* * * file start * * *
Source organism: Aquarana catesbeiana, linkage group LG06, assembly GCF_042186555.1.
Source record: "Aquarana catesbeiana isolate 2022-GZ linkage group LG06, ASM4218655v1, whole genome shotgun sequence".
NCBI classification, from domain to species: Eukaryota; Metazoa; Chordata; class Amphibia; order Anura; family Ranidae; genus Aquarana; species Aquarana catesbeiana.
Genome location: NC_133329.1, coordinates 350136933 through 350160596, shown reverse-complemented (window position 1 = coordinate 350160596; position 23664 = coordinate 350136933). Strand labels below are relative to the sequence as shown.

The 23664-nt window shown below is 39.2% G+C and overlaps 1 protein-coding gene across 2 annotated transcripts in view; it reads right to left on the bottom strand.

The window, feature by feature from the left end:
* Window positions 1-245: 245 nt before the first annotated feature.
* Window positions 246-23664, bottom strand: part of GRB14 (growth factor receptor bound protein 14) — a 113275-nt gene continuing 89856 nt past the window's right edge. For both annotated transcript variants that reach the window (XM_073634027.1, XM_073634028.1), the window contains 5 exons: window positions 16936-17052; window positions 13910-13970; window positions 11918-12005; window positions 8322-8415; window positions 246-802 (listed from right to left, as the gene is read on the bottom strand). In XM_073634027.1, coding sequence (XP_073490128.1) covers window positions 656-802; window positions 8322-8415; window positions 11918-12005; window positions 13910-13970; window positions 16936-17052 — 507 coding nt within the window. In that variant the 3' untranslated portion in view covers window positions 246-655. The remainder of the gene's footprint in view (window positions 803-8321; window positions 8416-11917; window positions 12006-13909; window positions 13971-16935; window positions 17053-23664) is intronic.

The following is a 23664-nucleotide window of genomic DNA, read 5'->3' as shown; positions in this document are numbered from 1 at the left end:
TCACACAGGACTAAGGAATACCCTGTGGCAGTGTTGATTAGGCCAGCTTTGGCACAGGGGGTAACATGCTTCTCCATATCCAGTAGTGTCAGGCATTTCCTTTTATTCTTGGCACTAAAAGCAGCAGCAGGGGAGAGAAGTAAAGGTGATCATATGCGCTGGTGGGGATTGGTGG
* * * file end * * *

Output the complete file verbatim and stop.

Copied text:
Source organism: Aquarana catesbeiana, linkage group LG06, assembly GCF_042186555.1.
Source record: "Aquarana catesbeiana isolate 2022-GZ linkage group LG06, ASM4218655v1, whole genome shotgun sequence".
NCBI classification, from domain to species: Eukaryota; Metazoa; Chordata; class Amphibia; order Anura; family Ranidae; genus Aquarana; species Aquarana catesbeiana.
Genome location: NC_133329.1, coordinates 350136933 through 350160596, shown reverse-complemented (window position 1 = coordinate 350160596; position 23664 = coordinate 350136933). Strand labels below are relative to the sequence as shown.

The 23664-nt window shown below is 39.2% G+C and overlaps 1 protein-coding gene across 2 annotated transcripts in view; it reads right to left on the bottom strand.

The window, feature by feature from the left end:
* Window positions 1-245: 245 nt before the first annotated feature.
* Window positions 246-23664, bottom strand: part of GRB14 (growth factor receptor bound protein 14) — a 113275-nt gene continuing 89856 nt past the window's right edge. For both annotated transcript variants that reach the window (XM_073634027.1, XM_073634028.1), the window contains 5 exons: window positions 16936-17052; window positions 13910-13970; window positions 11918-12005; window positions 8322-8415; window positions 246-802 (listed from right to left, as the gene is read on the bottom strand). In XM_073634027.1, coding sequence (XP_073490128.1) covers window positions 656-802; window positions 8322-8415; window positions 11918-12005; window positions 13910-13970; window positions 16936-17052 — 507 coding nt within the window. In that variant the 3' untranslated portion in view covers window positions 246-655. The remainder of the gene's footprint in view (window positions 803-8321; window positions 8416-11917; window positions 12006-13909; window positions 13971-16935; window positions 17053-23664) is intronic.

The following is a 23664-nucleotide window of genomic DNA, read 5'->3' as shown; positions in this document are numbered from 1 at the left end:
TCACACAGGACTAAGGAATACCCTGTGGCAGTGTTGATTAGGCCAGCTTTGGCACAGGGGGTAACATGCTTCTCCATATCCAGTAGTGTCAGGCATTTCCTTTTATTCTTGGCACTAAAAGCAGCAGCAGGGGAGAGAAGTAAAGGTGATCATATGCGCTGGTGGGGATTGGTGG